Why I Proudly Proclaim That I’m a Female Workaholic

Hi, my name is Alex, and I’m a workaholic.

When friends text me, “What are you doing?” I often reply with “working.” Because that’s usually what I’m doing. If it’s a weekday, I’m working. If I’m at home, I’m working. Hell, even the weekends aren’t without hours of work. It’s what I do.

That’s not to say that I’m pathetic and without a life. I get out, go out, hang out with friends, go to events, work out, and such. Usually, when friends ask me to hang out, I will, unless I have a deadline or didn’t start working until late afternoon for some reason or another.

But, yes, I would accurately call myself a female workaholic and it’s a term that I’m proud to identify with at this time in my life.

And yet, society makes being a workaholic always a negative thing. Negative images of the stressed out workaholic woman working overtime each day come to mind. She’s without friends or a boyfriend and she’s doing a job she hates and her life is a mess. Come on, you know you’ve seen the images in film and TV.

But that’s not me.

I do work a lot, hence the term — workaholic. If I’m at home and watching TV, I usually have my laptop in my lap and I’m working on something, whether it be work for a client, submitting to literary agents, or work for my blog. But the difference between those negative workaholic stereotypes and me is that I love the work that I do (and they’re stereotypes, duh). I write about travel every day. I write helpful articles for families. I work on a blog that empowers women in multiple ways. And I work from home. Yes, I may work a lot, but at least I love what I do.

I’m not a mom or a wife or a girlfriend. It’s just me! Which means that I’m not beholden to being responsible for anyone else — like a kid or a husband or a boyfriend — and their needs. So this is the time to be a workaholic! Especially since I don’t allow it from preventing me from doing fun and important things that I really want to do like travel or go to events or dinners with friends on the weekend.

“Take time to relax,” you say. And you’d be right, there are times I need to just relax without looking at a computer screen. I’ll usually take four or five hours a day to put down my laptop to cook, workout, or just zone out. However, for the other hours in the day — those are workable hours.

You see, my goal for the next two years is to work my ass off to reach my dreams of being a full-time novelist and a full-time blogger. It’s my hopes that once I reach those two goals, life and work will become a bit more relaxed, and I’ll be able to do things like hire an assistant to help out with tasks associated with my work, so that I can then relax even more. I am not without a plan.

If I live, say an average of 75 years, and I overwork for just two of those years toward my goals and dreams, I can safely say — I’m okay with that. It’ll be worth every hour of work to be a published novelist and a full-time blogger for the rest of my life.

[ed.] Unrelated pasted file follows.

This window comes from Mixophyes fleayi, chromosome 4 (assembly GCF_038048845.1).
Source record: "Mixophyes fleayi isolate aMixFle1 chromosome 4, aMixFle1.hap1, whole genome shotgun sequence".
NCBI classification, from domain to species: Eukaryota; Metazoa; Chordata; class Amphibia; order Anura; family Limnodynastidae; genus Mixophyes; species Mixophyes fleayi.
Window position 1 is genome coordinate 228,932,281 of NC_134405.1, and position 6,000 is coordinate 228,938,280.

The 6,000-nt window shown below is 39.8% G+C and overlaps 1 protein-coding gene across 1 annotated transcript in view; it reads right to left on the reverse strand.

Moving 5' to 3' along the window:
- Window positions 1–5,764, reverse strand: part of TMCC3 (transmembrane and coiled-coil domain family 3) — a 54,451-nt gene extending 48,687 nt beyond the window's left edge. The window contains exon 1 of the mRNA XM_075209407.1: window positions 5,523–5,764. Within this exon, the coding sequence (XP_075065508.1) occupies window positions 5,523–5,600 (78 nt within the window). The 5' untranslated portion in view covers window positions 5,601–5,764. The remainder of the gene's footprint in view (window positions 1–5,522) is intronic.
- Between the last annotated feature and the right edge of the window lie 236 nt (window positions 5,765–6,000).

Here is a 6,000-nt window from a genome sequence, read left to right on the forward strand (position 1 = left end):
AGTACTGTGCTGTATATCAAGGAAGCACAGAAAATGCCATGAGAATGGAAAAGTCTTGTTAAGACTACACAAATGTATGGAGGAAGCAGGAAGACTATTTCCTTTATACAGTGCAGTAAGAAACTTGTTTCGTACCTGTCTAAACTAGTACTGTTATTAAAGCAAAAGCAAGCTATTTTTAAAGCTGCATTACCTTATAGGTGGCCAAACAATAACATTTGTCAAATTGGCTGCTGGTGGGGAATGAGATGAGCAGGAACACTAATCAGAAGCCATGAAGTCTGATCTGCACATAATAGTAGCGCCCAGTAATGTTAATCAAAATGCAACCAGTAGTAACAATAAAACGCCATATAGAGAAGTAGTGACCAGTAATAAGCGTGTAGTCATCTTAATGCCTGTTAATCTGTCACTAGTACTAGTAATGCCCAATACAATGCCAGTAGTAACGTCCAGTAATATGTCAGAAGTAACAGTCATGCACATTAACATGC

If you want to be a workaholic — be a workaholic. It’s okay to set aside a few years to focus on you and your dreams, even if that means missing out on a few things here and there (though I’d advocate that you set aside “friends” and “me-time” each week). If the work that you do ultimately makes you happy, and will ultimately create a better life for you after a set amount of years — go for it, I say. You owe it to yourself to at least try.

Being a workaholic doesn't always mean a bad thing. One woman explains how she's setting aside a few years to be a workaholic so that she can reach her dreams and build the life that she wants.

Alex Temblador
Alex Temblador is the founder and editor-in-chief of Fempotential.com. She’s a full-time freelancer with dreams of being a full-time novelist and blogger.
Alex Temblador

Alex Temblador

Alex Temblador is the founder and editor-in-chief of Fempotential.com. She's a full-time freelancer with dreams of being a full-time novelist and blogger.

4 thoughts on “Why I Proudly Proclaim That I’m a Female Workaholic

  • November 1, 2016 at 2:29 pm
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    I’m a workaholic too (though I’m also a mom and wife.) I teach full-time and blog as regularly as I possibly can. And I love ALL my jobs, so very little of it feels like work. I think the stereotype of the beleaguered workaholic comes fro the idea of work as a thing you have to do, rather than a thing you want to do. I’ve always placed a high premium on doing work that I value–which means that work feeds my soul, in addition to my bank account.

    Reply
    • November 3, 2016 at 9:36 pm
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      I so agree with your theory of where the stereotype comes from! Too many women don’t work in positions they’re passionate about. 🙂

      Reply
  • November 1, 2016 at 2:29 pm
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    I’m the same way. My mind is always going, I have a chronic illness an one of the hardest things to do is stop & fully rest.

    Reply

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